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How to Effectively Use SRS in the Elementary Classroom
|Liu_LiteratureReview.pdf||Literature Review||115.47 kB||Adobe PDF||View/Open|
|Liu_Proposal.pdf||Master's Project Proposal||293.25 kB||Adobe PDF||View/Open|
|NatalieTCCpresenttion.pdf||Technology, Colleges, and Community Worldwide Online Conference Presentation||32.58 MB||Adobe PDF||View/Open|
|Liu_MastersPaper.pdf||Master's Cullminating Paper||208.05 kB||Adobe PDF||View/Open|
|Title:||How to Effectively Use SRS in the Elementary Classroom|
|Advisor:||Nguyen, Thanh Truc|
|Keywords:||student response systems|
|Issue Date:||15 Apr 2010|
|Publisher:||14th Annual Technology, Colleges, and Community Worldwide Online Conference|
|Citation:||Liu, N. (2009, April 15). How to Effectively Use SRS in the Elementary Classroom. PowerPoint presented at the 14th Annual Technology, Colleges, and Community Worldwide Online Conference.|
|Abstract:||Digital natives, born after 1980 and raised in a digital world, are avid digital multitaskers and are accustomed to technological devices as an integral part of their daily lives. Yet digital natives are in schools that struggle with technology to keep them engaged, motivated, and actively
learning. A potential engaging technology called Student Response Systems (SRS) was investigated throughout this project. The purpose of this study was to explore whether teachers can create a lesson using the
Interactive SRS Lesson Plan Template. Specifically, the intent of the module was to demonstrate the benefits of using SRS and encourage teachers to implement SRS into their daily routines. Subjects included 10 elementary teachers with little or no experience using SRS. Quantitative data collected through a pre, embedded, and post test revealed that participants met majority of the objectives in the module and scores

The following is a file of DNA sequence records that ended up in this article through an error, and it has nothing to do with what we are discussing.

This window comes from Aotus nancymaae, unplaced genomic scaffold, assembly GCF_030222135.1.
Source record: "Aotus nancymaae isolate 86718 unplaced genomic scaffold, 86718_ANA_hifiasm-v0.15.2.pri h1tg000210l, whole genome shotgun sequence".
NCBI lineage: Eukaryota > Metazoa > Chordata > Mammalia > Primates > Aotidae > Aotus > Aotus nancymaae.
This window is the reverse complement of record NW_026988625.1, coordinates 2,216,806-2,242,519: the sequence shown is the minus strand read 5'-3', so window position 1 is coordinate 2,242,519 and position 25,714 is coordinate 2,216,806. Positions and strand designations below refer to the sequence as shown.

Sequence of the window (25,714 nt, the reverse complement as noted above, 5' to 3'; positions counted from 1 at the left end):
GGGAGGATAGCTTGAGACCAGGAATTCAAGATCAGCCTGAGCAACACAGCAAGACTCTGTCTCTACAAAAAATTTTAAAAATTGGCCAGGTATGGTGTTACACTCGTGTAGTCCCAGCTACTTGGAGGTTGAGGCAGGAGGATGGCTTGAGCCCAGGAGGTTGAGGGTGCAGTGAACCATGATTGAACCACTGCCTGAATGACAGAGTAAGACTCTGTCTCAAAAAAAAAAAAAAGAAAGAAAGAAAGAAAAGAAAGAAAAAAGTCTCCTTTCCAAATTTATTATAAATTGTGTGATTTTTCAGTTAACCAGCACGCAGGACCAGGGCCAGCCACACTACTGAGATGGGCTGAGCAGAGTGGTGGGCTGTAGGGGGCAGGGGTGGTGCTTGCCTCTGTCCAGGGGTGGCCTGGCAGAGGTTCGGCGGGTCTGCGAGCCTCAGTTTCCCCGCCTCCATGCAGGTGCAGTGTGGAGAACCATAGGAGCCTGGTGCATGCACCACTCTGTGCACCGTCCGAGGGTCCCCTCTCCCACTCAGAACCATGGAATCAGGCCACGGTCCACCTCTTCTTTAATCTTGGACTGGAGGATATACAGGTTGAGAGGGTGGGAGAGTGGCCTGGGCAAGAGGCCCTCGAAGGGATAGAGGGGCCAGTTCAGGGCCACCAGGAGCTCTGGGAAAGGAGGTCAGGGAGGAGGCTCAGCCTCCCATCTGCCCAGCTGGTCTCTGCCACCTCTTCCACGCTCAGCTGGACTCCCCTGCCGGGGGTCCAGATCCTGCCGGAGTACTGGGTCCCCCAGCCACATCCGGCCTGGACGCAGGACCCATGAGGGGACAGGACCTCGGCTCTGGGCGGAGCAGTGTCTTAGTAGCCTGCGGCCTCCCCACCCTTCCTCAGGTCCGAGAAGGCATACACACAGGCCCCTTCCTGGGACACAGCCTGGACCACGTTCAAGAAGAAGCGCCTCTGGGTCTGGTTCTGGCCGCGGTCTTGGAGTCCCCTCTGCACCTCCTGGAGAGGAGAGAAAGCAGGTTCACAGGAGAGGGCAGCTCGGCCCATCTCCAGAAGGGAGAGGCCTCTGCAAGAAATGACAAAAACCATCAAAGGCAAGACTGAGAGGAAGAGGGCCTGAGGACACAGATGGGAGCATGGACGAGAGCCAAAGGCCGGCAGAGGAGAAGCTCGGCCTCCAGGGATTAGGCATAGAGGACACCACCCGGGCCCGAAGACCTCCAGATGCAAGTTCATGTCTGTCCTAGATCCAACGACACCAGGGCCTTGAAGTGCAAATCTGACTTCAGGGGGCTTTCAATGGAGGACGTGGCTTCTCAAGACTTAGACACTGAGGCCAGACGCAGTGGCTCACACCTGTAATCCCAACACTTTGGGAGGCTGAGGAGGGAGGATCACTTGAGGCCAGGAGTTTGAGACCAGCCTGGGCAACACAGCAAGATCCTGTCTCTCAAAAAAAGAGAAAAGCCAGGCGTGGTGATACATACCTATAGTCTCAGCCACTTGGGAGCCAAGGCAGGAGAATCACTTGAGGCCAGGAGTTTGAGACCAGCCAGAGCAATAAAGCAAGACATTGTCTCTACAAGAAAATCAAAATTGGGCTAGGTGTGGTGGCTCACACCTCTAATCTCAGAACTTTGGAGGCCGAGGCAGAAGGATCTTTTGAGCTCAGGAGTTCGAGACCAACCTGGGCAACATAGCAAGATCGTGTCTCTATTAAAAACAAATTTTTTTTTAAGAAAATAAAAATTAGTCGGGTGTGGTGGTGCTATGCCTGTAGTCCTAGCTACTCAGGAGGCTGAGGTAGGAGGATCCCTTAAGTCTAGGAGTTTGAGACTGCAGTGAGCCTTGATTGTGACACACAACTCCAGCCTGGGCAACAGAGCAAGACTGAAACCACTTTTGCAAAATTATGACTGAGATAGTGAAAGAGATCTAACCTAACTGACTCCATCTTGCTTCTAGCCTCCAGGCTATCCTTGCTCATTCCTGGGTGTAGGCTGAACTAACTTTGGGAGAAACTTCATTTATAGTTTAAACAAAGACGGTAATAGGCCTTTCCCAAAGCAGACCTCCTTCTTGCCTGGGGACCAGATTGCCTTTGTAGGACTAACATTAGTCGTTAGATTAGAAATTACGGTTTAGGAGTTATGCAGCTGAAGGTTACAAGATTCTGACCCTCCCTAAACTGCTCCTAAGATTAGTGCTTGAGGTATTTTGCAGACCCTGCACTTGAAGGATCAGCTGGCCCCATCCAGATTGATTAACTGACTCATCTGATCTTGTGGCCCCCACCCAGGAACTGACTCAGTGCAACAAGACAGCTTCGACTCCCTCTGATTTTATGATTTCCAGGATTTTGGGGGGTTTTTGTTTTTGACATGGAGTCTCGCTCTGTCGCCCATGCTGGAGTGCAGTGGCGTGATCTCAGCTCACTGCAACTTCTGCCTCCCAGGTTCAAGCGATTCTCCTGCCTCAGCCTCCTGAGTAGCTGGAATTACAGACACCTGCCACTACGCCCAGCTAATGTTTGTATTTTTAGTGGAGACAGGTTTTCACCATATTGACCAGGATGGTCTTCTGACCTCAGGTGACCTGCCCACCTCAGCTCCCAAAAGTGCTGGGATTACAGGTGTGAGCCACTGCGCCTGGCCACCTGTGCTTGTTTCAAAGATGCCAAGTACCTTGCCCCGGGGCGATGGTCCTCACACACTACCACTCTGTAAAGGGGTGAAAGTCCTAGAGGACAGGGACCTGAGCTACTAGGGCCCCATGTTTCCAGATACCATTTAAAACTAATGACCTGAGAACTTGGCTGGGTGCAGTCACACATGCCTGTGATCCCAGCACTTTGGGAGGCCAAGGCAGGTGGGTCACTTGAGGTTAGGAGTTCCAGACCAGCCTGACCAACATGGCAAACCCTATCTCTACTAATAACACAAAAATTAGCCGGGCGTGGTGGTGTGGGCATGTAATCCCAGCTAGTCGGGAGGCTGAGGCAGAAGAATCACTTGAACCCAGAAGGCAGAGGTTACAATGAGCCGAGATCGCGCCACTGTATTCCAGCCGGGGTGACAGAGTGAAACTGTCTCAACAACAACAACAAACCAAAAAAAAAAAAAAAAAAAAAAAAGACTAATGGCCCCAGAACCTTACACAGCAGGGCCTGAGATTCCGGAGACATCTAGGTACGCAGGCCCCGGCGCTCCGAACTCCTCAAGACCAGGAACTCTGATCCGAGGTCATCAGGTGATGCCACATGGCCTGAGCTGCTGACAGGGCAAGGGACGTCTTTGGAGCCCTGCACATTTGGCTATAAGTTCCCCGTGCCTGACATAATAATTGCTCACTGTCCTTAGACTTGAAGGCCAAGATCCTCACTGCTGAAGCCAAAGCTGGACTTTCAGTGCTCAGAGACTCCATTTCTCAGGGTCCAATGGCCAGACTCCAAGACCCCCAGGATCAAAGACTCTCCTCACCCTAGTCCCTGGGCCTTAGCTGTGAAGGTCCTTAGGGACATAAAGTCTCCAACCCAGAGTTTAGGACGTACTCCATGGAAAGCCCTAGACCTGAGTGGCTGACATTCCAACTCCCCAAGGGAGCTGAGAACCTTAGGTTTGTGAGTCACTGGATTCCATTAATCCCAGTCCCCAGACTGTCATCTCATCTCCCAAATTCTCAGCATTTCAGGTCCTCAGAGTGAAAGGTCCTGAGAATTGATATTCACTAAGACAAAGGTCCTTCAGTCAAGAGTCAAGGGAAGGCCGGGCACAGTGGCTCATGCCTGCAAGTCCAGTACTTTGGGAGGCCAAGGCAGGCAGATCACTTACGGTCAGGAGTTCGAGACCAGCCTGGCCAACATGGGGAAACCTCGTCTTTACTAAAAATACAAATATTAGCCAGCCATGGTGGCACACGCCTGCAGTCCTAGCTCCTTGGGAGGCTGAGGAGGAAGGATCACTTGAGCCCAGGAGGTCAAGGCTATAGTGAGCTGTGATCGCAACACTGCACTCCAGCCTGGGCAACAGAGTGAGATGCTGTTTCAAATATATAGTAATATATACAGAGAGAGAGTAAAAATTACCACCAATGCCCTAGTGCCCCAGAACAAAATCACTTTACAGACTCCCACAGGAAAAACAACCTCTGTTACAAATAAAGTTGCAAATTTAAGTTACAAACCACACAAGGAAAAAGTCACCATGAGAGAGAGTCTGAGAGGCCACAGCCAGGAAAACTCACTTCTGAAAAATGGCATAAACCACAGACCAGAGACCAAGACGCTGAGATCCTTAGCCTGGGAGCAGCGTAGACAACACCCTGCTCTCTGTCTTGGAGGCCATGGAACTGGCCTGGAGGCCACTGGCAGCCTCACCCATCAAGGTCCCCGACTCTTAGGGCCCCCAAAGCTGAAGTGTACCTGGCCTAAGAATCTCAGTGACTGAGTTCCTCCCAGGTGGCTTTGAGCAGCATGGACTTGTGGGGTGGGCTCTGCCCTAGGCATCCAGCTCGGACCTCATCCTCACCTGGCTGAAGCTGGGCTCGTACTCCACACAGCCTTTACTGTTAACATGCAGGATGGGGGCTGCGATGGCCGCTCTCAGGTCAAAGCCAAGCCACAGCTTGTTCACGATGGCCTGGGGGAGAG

increased by 33% in the post test. Qualitative data was collected using a
demographic and attitudinal survey. The data revealed that participants generally felt more comfortable with SRS and agreed that it is a valuable tool to use in the elementary classroom as it improves feedback to students, improves the learning environment, and enhances learning and engagement.
|Description:||Instructional Module Development: The ADDIE model was used as a framework to design the module and Gagne’s Nine Events of Instruction was utilized to address the conditions of learning. The module was delivered through instructional videos. Video was determined to be the best delivery method as it provided the learner with both visuals and audio elements. Keynote presentation software was used to create the video, which was then exported to QuickTime movie files. The movie files were then organized on a website using iWeb, which was then published to a CD-ROM. The instructional module was organized into the following four chapters: Chapter 1: The Basics of Lesson Planning, Chapter 2: The Basics of SRS, Chapter 3, Part 1: Questioning Design Part 1, Chapter 3, Part 2: Questioning Design Part 2, and Chapter 4: Terminal Objective. Each chapter was sequenced in an order that builds upon previous skills.|
|Appears in Collections:||ETEC 690, Spring 2010|
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